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News: Paul & Fred have reached a settlement with Stardock!

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Author Topic: My take on Stardock  (Read 61237 times)
rosepatel
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Re: My take on Stardock
« Reply #735 on: May 08, 2018, 09:26:15 am »

By the way, do you think that the Ur-Quan universe can really be divorced from the Star Control trademark, either legally or in terms of actual public perception?

Honestly, this is why the whole thing is a clusterfuck of massive proportions. Split IP cases are rare and usually settled out of court.

This is like someone owning a baby's head, and the other owning the baby's body. Whoever wins, the baby loses.

To put it succinctly, Copyright protects what's in the box, and Trademark protects what's ON the box.

(That's crude, because for sure you might hear the Trademark a bunch of times in the game, and the box might have Copyrighted images on it.)

Stardock is trying VERY hard to extend the Trademark to what's IN the box. Some of their arguments verge on absurd, IMO, but it's an ambiguous enough area of law that it's hard to completely rule it out.

For example, they're now claiming (1) that Atari owned dozens of unregistered common law Trademarks (e.g.: Trademarks established by "use" and not by a paper application), and (2) that Atari's sale of the "Star Control Franchise" implies that they sold all those Trademarks to Stardock. That's in spite of the fact that Atari never used any of those terms in commerce (they are in the box, not on the box), and that's in spite of the one document that says they only sold the "STAR CONTROL" Trademark.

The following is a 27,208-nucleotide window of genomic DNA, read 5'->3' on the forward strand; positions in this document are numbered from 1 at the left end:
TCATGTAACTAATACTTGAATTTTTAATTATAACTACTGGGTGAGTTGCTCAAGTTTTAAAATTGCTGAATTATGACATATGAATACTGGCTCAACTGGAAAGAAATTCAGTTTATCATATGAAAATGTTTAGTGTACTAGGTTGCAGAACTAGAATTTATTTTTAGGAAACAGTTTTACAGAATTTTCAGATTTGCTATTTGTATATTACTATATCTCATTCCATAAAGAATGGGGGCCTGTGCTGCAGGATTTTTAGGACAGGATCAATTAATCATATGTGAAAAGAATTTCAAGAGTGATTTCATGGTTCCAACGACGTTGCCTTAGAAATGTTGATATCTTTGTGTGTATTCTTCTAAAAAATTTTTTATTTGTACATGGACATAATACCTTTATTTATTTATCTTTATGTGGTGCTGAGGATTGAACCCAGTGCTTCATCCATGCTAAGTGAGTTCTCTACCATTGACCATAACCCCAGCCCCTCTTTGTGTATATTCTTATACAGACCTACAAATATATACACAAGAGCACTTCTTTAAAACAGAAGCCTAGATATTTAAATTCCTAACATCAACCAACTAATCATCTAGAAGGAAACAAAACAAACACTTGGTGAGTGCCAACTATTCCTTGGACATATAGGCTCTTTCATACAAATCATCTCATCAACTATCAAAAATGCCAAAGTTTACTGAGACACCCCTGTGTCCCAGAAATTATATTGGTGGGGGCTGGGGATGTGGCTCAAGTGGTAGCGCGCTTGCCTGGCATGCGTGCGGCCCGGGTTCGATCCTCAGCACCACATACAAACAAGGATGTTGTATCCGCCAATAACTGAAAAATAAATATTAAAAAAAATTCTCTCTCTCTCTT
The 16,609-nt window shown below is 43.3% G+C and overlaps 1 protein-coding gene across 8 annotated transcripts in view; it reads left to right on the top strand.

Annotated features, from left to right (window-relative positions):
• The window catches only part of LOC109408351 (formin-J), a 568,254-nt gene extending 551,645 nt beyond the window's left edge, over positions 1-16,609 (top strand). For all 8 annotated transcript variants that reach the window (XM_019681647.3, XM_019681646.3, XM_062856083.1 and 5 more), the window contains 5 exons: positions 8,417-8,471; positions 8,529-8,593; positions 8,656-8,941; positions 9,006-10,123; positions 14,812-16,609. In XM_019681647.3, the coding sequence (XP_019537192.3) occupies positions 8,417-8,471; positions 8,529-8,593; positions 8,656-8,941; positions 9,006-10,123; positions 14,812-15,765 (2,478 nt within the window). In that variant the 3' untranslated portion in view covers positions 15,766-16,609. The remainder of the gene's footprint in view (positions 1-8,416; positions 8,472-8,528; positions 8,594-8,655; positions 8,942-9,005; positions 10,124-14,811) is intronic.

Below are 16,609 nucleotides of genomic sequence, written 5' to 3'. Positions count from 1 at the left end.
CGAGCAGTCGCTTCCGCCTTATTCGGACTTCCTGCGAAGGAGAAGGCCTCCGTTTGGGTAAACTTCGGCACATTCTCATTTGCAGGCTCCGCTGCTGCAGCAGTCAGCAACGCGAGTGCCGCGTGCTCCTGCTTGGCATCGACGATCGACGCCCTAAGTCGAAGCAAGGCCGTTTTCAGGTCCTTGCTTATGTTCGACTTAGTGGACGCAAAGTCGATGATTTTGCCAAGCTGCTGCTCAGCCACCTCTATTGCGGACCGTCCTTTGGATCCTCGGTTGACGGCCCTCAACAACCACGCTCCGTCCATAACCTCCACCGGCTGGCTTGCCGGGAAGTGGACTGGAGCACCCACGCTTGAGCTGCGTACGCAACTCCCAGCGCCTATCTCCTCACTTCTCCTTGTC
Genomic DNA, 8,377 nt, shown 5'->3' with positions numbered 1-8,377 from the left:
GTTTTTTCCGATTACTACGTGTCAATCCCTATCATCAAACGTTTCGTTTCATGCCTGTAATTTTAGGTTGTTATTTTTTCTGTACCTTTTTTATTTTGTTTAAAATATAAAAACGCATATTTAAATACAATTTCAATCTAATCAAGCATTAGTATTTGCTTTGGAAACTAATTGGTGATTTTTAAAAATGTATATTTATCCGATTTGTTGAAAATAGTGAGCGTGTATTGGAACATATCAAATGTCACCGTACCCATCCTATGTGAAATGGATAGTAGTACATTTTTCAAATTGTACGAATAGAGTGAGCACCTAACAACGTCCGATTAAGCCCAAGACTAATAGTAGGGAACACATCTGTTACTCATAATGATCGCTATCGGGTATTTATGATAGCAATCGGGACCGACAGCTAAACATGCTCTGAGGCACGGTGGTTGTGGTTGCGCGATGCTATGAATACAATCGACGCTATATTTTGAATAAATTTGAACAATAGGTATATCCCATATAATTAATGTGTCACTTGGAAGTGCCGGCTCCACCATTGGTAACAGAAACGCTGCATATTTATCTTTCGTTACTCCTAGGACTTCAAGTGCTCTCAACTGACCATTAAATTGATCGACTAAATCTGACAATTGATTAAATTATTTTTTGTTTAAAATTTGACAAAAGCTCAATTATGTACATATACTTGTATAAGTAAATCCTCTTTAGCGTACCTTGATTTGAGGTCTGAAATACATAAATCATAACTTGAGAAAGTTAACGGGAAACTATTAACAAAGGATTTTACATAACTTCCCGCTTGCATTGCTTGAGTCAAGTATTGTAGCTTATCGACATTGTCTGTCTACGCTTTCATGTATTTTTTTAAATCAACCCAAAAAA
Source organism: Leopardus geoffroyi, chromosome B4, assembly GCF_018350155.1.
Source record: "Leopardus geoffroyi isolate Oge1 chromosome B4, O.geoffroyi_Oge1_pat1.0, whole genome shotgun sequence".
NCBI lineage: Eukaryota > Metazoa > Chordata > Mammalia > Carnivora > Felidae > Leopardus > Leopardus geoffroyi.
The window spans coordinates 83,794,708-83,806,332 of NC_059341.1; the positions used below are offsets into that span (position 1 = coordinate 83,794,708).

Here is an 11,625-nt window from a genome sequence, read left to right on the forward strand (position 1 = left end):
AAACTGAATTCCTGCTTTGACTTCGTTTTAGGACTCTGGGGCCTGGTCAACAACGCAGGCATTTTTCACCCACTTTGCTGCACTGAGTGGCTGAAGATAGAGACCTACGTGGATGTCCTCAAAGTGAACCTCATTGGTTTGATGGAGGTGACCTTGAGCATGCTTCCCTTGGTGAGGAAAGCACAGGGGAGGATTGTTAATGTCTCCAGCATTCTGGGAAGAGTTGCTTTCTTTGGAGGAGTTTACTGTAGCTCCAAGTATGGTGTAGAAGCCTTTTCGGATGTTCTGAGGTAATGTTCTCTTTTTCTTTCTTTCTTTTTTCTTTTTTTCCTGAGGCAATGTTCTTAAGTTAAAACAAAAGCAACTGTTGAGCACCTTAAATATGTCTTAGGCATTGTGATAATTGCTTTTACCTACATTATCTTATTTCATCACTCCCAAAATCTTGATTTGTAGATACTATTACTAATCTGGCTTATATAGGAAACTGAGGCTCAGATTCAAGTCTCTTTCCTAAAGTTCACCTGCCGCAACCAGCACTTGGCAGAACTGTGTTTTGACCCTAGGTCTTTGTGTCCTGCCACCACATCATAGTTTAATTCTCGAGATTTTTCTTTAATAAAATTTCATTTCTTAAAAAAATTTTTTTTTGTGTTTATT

Even if that interpretation of the Trademarks is true, and I think I'm being kind when I call it a stretch, they're using those Trademarks to help protect stuff that's in the game. So owning "Spathi" gives you more than the power to sell a game called "Spathi" (which nobody has ever done, including Atari who they bought it from). They're saying the "Spathi" mark gives them the power to put Spathi in the game. And then they're going to copy elements of the Spathi characters, and go on the record that they're doing it, and hope that the judge thinks it's not plagiarism because they didn't copy it exactly. There's actually a ton of case law where people get in trouble for copying bits and pieces of someone else's work.

"How much Copyrighted material can we get away with copying?" is a legal minefield that very few reputable companies would test.
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Lakstoties
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Re: My take on Stardock
« Reply #736 on: May 08, 2018, 10:22:29 am »


To put it succinctly, Copyright protects what's in the box, and Trademark protects what's ON the box.

(That's crude, because for sure you might hear the Trademark a bunch of times in the game, and the box might have Copyrighted images on it.)

From what I've read, that pretty much summarizes it.  Trademark is literally the mark you put upon a product in trade.  It's suppose to be a product identification mark, that can use copyrighted material to compromise the mark itself.

Quote
Stardock is trying VERY hard to extend the Trademark to what's IN the box. Some of their arguments verge on absurd, IMO, but it's an ambiguous enough area of law that it's hard to completely rule it out.

I'm going to say this because after reading all shapes and forms of law and legal codes...   I don't know if Stardock really understands how Trademarks and Copyrights work at this point.  Because what they leverage and argue runs right in the face of every description and summary I find on many government and law school websites.  And their only response to questioning their stance is that non-lawyers shouldn't question them.

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For example, they're now claiming (1) that Atari owned dozens of unregistered common law Trademarks (e.g.: Trademarks established by "use" and not by a paper application), and (2) that Atari's sale of the "Star Control Franchise" implies that they sold all those Trademarks to Stardock. That's in spite of the fact that Atari never used any of those terms in commerce (they are in the box, not on the box), and that's in spite of the one document that says they only sold the "STAR CONTROL" Trademark.

From everything I've read about trademarks, common law trademarks are NOT transferrable.  Only registered trademarks can be transferred.  Common law trademarks are just legal precedences that have to be maintained by active use as a trademark and typically don't survive transerrance to another company.

Quote